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G3 (Bethesda). 2019 Mar 7;9(3):625-634. doi: 10.1534/g3.118.200865.

Draft Genome Assembly and Population Genetics of an Agricultural Pollinator, the Solitary Alkali Bee (Halictidae: Nomia melanderi).

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Department of Biology, Utah State University, Logan, UT 84322
Smithsonian Tropical Research Institute, Panama City, Republic of Panama.
State Key Laboratory of Genetic Resources and Evolution, Kunming Institute of Zoology, Chinese Academy of Sciences, 650223, Kunming, China.
China National Genebank, BGI-Shenzhen, 518083, Shenzhen, Guangdong, China.
Centre for Social Evolution, Department of Biology, Universitetsparken 15, University of Copenhagen, DK-2100, Copenhagen, Denmark.
The Francis Crick Institute, London NW1 1AT, United Kingdom.
Carl R. Woese Institute for Genomic Biology, University of Illinois at Urbana-Champaign, Urbana, IL.
Department of Entomology, Purdue University, W. Lafayette, IN, 47907.
Foundation for Research and Technology Hellas, Institute of Molecular Biology and Biotechnology, 70013 Vassilika Vouton, Heraklion, Greece.
Program in Ecology, Evolution, and Conservation Biology, University of Illinois at Urbana-Champaign, Urbana, IL 61801.
Department of Biology, York University, Toronto, Ontario, M3J 1P3, Canada.
Swiss Institute of Bioinformatics, 1015 Lausanne, Switzerland.
Department of Ecology and Evolution, University of Lausanne, 1015 Lausanne, Switzerland.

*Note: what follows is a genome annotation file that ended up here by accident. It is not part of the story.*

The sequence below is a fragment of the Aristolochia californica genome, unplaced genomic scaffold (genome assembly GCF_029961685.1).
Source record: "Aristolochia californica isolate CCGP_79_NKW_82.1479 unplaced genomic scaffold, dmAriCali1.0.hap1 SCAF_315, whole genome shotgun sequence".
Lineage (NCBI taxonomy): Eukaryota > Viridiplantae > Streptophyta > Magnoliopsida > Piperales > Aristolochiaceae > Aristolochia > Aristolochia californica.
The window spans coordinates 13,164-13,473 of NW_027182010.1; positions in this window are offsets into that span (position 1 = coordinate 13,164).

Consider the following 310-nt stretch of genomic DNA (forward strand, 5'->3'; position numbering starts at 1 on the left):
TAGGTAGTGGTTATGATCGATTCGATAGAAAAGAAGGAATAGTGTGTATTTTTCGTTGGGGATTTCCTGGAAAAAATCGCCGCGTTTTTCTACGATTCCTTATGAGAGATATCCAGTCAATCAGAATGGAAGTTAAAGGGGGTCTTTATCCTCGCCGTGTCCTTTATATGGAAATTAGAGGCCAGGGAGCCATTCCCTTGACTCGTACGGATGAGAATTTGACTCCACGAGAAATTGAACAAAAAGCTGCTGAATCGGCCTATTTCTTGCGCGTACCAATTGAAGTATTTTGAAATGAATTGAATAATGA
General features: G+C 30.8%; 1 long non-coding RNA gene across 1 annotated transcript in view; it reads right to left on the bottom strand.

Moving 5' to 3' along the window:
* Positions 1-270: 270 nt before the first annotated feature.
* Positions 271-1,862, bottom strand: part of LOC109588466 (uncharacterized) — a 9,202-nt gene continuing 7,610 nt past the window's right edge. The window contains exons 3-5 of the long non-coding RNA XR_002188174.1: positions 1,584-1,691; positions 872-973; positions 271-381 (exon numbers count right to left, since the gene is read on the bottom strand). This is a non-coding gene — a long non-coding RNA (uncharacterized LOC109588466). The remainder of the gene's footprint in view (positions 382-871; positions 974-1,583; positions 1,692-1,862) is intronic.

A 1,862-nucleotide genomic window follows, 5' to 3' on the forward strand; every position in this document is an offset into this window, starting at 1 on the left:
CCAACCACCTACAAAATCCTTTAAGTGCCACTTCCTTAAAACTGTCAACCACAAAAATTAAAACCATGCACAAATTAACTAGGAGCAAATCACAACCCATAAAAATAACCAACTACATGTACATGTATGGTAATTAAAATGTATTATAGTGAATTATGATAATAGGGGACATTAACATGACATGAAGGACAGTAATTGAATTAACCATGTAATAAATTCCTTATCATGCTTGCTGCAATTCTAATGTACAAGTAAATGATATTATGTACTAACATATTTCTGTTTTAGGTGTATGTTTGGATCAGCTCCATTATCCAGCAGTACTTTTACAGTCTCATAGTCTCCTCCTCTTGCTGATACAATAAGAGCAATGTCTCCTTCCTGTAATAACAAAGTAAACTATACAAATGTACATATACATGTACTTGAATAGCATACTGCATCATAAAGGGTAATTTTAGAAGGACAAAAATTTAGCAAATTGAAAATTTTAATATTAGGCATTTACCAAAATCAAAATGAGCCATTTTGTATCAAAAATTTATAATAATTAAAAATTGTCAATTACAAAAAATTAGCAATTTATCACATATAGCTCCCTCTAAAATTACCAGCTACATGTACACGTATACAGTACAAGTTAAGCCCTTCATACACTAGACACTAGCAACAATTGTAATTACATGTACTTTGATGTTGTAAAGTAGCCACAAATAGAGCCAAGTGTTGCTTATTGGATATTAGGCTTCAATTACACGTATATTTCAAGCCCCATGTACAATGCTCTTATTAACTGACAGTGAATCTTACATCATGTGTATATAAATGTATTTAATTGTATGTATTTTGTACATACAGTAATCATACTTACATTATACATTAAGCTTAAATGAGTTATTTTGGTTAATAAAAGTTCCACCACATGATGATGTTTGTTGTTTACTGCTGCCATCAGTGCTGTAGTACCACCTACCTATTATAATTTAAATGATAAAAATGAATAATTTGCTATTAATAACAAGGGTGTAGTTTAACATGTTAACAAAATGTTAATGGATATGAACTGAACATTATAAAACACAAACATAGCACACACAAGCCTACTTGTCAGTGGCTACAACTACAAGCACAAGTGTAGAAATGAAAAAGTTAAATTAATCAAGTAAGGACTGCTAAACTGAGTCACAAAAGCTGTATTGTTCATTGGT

Institute of Biology, Martin-Luther-University Halle-Wittenberg, 06120 Halle, Germany.


Alkali bees (Nomia melanderi) are solitary relatives of the halictine bees, which have become an important model for the evolution of social behavior, but for which few solitary comparisons exist. These ground-nesting bees defend their developing offspring against pathogens and predators, and thus exhibit some of the key traits that preceded insect sociality. Alkali bees are also efficient native pollinators of alfalfa seed, which is a crop of major economic value in the United States. We sequenced, assembled, and annotated a high-quality draft genome of 299.6 Mbp for this species. Repetitive content makes up more than one-third of this genome, and previously uncharacterized transposable elements are the most abundant type of repetitive DNA. We predicted 10,847 protein coding genes, and identify 479 of these undergoing positive directional selection with the use of population genetic analysis based on low-coverage whole genome sequencing of 19 individuals. We found evidence of recent population bottlenecks, but no significant evidence of population structure. We also identify 45 genes enriched for protein translation and folding, transcriptional regulation, and triglyceride metabolism evolving slower in alkali bees compared to other halictid bees. These resources will be useful for future studies of bee comparative genomics and pollinator health research.


alternative pollinators; population genetics; sociogenomics; solitary bee; transposable elements

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